Management and Consulting Services

Why “Tips” are the best source of uncovering fraud (and poor business practices, and…etc., etc.):

8/1/2011

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The Association of Certified Fraud Examiners (“ACFE”) distributes its “Report(s) to the Nation on Occupational Fraud and Abuse” every two years.  Their studies have dissected thousands of fraud cases, provided multiple slices of the data, and a number of key findings.  Of specific relevance here are the following two charts, displaying a clear winner, but for a not-so-obvious, yet-entirely-logical reason.  My question is, are we seeing exploitation of the best source and its underlying reason for being so effective?…in my opinion…NOT:

Frauds initially discovered via: 2010
Tips 40.20%
Management Review 15.4
Internal Audit 13.9
By Accident 8.3
Account Reconciliation 6.1
Document Examination 5.2
External Audit 4.6
Surveillance/Monitoring 2.6
Law Enforcement & All Other 3.60%
Frauds initially discovered via: 2008 2006 2004 2002
Tips 46.20% 34.20% 39.60% 43%
By Accident 20 25.4 21.3 18.8
Internal Audit 19.4 20.2 23.8 18.6
Internal Controls 23.3 19.2 18.4 15.4
External Audit (all instances) 9.1 12 10.9 11.5
SEC clients (only) 4.1 4.5 6.1 N/A
Notified by Law Enforcement 3.20% 3.80% 0.90% 1.70%

 

The primary take-away here is not that “Tips” clearly represents the best source of uncovering fraud, but that we are not fully realizing the robust value of that BEST source (a tip from an employee, a customer, a vendor).  An even more important insight, however, is WHY that source is so powerful.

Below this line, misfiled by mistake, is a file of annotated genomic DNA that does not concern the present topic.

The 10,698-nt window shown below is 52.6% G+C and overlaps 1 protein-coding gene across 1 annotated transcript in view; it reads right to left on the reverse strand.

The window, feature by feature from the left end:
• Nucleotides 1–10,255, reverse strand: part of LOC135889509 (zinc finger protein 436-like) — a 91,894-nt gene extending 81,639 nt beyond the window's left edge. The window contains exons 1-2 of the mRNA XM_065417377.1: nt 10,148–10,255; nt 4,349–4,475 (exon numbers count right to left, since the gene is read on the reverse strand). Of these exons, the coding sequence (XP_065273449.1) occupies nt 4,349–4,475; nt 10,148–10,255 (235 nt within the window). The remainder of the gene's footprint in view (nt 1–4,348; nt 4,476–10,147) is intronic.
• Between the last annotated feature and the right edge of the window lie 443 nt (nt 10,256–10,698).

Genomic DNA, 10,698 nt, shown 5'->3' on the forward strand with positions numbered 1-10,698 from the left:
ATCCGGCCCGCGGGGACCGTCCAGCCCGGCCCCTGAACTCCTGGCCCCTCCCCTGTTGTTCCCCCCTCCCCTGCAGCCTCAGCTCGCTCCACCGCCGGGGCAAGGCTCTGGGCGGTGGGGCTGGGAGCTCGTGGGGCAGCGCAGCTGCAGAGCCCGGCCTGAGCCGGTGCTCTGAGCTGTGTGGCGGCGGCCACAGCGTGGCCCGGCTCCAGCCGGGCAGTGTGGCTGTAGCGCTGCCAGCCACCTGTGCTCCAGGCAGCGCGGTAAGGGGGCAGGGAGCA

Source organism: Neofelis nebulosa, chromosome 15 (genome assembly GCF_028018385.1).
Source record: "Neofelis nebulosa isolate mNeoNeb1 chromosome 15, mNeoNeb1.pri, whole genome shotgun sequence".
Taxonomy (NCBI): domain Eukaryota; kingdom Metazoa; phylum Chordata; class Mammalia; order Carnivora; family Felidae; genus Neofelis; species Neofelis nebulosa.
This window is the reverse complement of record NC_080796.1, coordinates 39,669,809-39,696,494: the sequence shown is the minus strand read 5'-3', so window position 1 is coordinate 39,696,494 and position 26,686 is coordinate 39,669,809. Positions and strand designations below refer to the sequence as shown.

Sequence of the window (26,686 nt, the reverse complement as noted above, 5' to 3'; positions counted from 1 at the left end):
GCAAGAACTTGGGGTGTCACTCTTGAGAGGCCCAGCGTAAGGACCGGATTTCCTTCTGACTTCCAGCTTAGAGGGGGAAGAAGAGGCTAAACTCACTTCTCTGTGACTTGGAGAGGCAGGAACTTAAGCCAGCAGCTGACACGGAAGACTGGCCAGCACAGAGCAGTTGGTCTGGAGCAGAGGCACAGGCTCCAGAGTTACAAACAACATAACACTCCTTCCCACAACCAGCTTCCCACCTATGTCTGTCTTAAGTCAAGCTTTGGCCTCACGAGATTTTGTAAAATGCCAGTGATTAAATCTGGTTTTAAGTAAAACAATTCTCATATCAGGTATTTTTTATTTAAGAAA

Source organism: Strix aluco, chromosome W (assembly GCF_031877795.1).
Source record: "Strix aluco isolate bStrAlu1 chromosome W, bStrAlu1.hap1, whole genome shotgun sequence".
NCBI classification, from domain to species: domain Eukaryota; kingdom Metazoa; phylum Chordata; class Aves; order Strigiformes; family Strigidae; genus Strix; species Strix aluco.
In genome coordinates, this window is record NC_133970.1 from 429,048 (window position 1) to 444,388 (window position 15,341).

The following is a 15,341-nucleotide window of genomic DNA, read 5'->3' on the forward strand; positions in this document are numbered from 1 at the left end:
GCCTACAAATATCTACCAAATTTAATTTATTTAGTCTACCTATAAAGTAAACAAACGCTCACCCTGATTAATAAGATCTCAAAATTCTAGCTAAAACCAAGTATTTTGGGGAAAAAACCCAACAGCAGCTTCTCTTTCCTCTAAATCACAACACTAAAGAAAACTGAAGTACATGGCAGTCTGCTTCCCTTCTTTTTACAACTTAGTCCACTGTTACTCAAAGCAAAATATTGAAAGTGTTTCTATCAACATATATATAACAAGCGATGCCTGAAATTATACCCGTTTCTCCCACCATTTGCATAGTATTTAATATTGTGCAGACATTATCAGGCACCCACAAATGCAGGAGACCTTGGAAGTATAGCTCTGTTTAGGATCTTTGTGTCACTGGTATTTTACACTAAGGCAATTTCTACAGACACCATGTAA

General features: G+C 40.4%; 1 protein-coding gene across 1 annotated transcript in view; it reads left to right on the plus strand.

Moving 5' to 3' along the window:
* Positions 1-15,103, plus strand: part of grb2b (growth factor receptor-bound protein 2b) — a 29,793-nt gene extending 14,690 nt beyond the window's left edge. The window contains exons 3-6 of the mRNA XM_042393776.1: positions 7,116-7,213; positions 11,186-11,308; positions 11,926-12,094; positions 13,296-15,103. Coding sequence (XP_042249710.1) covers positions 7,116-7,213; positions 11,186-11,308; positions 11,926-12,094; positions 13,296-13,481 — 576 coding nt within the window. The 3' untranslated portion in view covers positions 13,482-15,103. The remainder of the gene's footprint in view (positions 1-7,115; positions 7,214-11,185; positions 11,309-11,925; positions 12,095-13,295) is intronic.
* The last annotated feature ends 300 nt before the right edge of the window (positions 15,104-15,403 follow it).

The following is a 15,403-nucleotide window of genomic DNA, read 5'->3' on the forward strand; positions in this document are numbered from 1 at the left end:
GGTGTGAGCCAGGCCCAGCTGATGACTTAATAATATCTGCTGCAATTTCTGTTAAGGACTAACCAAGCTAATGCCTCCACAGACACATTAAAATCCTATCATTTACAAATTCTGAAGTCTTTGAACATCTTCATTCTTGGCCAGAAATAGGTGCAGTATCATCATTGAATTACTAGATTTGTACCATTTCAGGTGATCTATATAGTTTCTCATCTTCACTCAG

Let’s go at this from the bottom-up percentages, of each source’s proven propensity to uncover fraud, according to the studies’ results: Law Enforcement is not a comprehensively-reliable method for detecting fraud in companies, government, etc., because “they” don’t uncover it very often, about an average of one in thirty cases.  External Audit (public accounting firms) success is dismal…one in twenty times with SEC (read that as “larger”) clients, and one in ten with all clients…and so on up the listing.

The further up from the bottom you go, the higher the knowledge of the business processes, and therefore the greater the aptitude to catch fraud…not a difficult concept, right?

So, what I say is: Let’s ensure the best sources for detecting fraud (or ineffective business practices, or sloppy timeframes, or perplexing transactional data, or poor responses to service/information technology requests, or, you name a frustrating business process issue) get more attention, reward, and responsibility for doing what they obviously…do the best.